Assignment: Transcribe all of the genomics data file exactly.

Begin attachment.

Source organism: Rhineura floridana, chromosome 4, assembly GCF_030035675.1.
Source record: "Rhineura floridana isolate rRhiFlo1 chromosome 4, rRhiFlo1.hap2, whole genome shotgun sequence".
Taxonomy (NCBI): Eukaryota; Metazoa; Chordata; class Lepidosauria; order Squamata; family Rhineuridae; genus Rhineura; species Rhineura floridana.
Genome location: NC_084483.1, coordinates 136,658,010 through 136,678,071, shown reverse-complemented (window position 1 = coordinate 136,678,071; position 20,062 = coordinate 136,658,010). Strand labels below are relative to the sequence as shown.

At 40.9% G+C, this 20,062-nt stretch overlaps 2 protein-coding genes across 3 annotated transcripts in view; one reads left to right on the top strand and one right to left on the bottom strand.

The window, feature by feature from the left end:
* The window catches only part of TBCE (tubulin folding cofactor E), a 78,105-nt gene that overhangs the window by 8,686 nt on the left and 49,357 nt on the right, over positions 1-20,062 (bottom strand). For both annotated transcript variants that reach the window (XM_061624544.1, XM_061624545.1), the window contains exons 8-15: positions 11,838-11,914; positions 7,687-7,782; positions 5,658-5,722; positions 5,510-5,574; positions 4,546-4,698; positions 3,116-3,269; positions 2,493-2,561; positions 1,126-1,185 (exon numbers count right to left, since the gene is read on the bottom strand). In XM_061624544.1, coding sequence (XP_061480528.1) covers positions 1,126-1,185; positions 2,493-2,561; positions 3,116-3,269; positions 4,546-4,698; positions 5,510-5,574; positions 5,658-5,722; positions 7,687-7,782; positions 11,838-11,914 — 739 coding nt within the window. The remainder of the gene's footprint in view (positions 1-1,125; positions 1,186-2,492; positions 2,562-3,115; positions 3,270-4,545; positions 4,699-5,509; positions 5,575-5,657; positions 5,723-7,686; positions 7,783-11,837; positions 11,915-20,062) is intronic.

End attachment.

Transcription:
Source organism: Rhineura floridana, chromosome 4, assembly GCF_030035675.1.
Source record: "Rhineura floridana isolate rRhiFlo1 chromosome 4, rRhiFlo1.hap2, whole genome shotgun sequence".
Taxonomy (NCBI): Eukaryota; Metazoa; Chordata; class Lepidosauria; order Squamata; family Rhineuridae; genus Rhineura; species Rhineura floridana.
Genome location: NC_084483.1, coordinates 136,658,010 through 136,678,071, shown reverse-complemented (window position 1 = coordinate 136,678,071; position 20,062 = coordinate 136,658,010). Strand labels below are relative to the sequence as shown.

At 40.9% G+C, this 20,062-nt stretch overlaps 2 protein-coding genes across 3 annotated transcripts in view; one reads left to right on the top strand and one right to left on the bottom strand.

The window, feature by feature from the left end:
* The window catches only part of TBCE (tubulin folding cofactor E), a 78,105-nt gene that overhangs the window by 8,686 nt on the left and 49,357 nt on the right, over positions 1-20,062 (bottom strand). For both annotated transcript variants that reach the window (XM_061624544.1, XM_061624545.1), the window contains exons 8-15: positions 11,838-11,914; positions 7,687-7,782; positions 5,658-5,722; positions 5,510-5,574; positions 4,546-4,698; positions 3,116-3,269; positions 2,493-2,561; positions 1,126-1,185 (exon numbers count right to left, since the gene is read on the bottom strand). In XM_061624544.1, coding sequence (XP_061480528.1) covers positions 1,126-1,185; positions 2,493-2,561; positions 3,116-3,269; positions 4,546-4,698; positions 5,510-5,574; positions 5,658-5,722; positions 7,687-7,782; positions 11,838-11,914 — 739 coding nt within the window. The remainder of the gene's footprint in view (positions 1-1,125; positions 1,186-2,492; positions 2,562-3,115; positions 3,270-4,545; positions 4,699-5,509; positions 5,575-5,657; positions 5,723-7,686; positions 7,783-11,837; positions 11,915-20,062) is intronic.